They use a probiotic from Pruex in their watering holes to help replenish the beneficial bugs. This is also applied to the cabin beds and the product is sprayed on the cows’ feet when they leave the robot.

This dramatically reduced cell counts and allowed them to treat fewer cows with antibiotics at dry-off – 25% this year compared to 36.5% in 2021.

grazing cows with a wind turbine

© MAG/Rhian Price

Pasture management

The cows visit the robots an average of three times a day, which he attributes to Marcus managing the ABC grazing system and keeping the cows and heifers separate.

In this system, pasture gates at the exit of the stalls provide the cows with a fresh bite of fresh pasture every eight hours.

Then, when the animals enter the barn to be milked, the cows and heifers are sent to different booths and robots.

This helped reduce violence and increase visits for heifers from 2.5 to 3.4.

They operate what Marcus calls a “wagon-wheel grazing system,” with paddocks fenced diagonally from a central road that houses a water trough. This means that less infrastructure is required.

To further reduce costs, roads were built using wood chips. Willow trees were planted to absorb moisture and prevent road flooding.

They will also be cut and chipped in the coming years to fill the roads. Walnut trees are planted near the stables because they give off a pheromone that repels flies.

Hunters officially went organic over a year ago, but they say they’re all organic, but they call it much longer.

“We have not used nitrogen for 15 years. Instead, we use alfalfa to fix nitrogen,” says Marcus.

They use Better Grass, a biological fertilizer containing essential minerals and gibberellic acid, a natural plant-based hormone, to stimulate grass growth.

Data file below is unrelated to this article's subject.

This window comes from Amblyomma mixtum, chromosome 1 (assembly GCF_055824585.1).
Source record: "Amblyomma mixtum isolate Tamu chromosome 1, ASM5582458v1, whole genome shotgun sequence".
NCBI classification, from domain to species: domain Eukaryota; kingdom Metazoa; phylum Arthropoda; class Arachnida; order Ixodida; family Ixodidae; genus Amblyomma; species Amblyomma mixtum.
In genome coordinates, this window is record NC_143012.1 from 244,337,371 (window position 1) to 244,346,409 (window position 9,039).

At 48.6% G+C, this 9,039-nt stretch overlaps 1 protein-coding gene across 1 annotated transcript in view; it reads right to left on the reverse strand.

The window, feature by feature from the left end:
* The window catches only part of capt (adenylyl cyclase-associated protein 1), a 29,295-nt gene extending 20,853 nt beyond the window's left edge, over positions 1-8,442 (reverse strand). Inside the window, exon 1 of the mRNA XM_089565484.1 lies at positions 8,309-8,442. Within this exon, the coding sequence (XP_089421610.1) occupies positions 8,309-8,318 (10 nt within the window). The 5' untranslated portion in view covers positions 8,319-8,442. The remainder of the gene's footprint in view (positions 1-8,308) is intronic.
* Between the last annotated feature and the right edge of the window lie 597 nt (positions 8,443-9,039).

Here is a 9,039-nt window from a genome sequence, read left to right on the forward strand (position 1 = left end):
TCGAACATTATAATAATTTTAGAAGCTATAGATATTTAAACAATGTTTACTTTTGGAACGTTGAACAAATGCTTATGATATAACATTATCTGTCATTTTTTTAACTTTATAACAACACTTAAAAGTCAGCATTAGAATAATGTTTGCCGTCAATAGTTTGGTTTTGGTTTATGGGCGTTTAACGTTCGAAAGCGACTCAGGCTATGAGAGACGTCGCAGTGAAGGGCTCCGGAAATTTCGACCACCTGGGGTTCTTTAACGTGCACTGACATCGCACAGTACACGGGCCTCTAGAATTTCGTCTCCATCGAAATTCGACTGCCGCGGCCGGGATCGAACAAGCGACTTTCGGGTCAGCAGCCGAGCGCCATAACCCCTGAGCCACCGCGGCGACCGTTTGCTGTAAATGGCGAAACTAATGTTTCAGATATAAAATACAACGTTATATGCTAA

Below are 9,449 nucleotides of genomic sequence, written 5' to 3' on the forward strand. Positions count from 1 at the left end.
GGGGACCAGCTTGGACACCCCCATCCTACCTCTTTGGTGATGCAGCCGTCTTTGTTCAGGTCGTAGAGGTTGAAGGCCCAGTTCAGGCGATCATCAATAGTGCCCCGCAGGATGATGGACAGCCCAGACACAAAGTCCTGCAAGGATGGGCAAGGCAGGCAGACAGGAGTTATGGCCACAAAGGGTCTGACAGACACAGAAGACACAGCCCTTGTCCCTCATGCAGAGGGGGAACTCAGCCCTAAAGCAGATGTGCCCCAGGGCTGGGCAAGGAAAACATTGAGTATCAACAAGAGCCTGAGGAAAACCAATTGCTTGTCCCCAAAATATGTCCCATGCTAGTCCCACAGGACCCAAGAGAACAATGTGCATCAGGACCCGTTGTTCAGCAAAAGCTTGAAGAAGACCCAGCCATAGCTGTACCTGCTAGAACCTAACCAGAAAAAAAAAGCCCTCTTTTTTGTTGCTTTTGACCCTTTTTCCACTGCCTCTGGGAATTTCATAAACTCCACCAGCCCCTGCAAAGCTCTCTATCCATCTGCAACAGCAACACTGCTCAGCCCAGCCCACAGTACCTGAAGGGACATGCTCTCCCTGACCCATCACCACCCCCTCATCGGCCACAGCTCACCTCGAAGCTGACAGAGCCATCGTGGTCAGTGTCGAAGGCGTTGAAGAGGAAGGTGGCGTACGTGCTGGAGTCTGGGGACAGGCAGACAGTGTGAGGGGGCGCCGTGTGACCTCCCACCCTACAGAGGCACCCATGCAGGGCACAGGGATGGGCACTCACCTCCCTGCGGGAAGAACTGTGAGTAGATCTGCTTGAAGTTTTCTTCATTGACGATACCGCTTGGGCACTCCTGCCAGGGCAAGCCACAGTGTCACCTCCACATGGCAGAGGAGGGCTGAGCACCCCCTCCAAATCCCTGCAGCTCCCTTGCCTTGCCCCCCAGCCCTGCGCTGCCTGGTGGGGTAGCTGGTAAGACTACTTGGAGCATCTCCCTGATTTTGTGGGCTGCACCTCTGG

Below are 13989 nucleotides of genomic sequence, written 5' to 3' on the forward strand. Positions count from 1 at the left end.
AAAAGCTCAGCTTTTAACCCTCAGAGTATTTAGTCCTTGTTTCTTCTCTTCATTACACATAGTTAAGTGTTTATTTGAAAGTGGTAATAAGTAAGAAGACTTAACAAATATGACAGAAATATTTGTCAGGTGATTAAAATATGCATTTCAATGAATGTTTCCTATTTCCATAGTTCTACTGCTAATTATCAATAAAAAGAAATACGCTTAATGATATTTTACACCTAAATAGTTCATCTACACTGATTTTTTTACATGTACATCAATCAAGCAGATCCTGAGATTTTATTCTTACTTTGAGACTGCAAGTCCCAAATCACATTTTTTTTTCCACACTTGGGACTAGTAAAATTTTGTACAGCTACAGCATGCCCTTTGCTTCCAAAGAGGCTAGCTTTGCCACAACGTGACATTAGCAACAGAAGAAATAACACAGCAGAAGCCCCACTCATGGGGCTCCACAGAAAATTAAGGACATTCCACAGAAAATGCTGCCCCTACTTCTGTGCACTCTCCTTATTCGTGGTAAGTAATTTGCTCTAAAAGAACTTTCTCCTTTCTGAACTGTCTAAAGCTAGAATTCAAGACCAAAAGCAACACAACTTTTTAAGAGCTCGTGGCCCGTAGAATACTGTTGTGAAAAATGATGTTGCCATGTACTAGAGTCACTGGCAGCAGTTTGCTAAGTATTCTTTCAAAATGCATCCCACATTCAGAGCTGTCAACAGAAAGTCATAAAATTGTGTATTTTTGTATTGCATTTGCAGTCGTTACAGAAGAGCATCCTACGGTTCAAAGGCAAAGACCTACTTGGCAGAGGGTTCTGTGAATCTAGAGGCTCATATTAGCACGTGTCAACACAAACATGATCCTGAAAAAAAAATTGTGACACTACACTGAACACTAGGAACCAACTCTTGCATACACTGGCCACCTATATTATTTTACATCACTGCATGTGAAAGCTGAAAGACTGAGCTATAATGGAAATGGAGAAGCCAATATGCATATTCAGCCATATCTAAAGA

But recently they have started experimenting with herbal leeks. Now, about half of the 29 ha (72 acre) grazing platform is a mix of plants.

“We have become brown and naked [over summer]. “If we had a more vegetated lake, we’d be in a better place,” says Sam.

“The grass and alfalfa didn’t come back well, but the herbivores took off and kept coming.”

Future plans

Since plant-based slurries work well, the Hunts plan to use more of them, along with peas and barley, to clean up the winter months and provide protein.

After installing the second robot inside the new cabin 18 months ago, they use sexed Norwegian Red sperm to bring the numbers up to 100.

They are also thinking about how to capture and store more renewable energy to become 100% energy self-sufficient.

The downside of a wind turbine is that on low wind days it does not meet the farm’s 25 kWh demand, and on high wind days there is no way to capture and store that energy ready for peak demand.

“We have to be able to smooth out the peaks and troughs to make the most of our energy,” admits Sam.

One company is currently testing battery storage at a site on the farm, and Hunts believes it could be a good addition to the wind turbine.

In numbers

  • 3: Average number of robot visits per cow per day
  • 0.4 ha: Size of grazing land (1 acre)
  • 20%: Percentage of cows receiving antibiotic tubes when dry
  • 8 years: Payback period for turbine considering Feed-in Tariffs (Eligible) and energy savings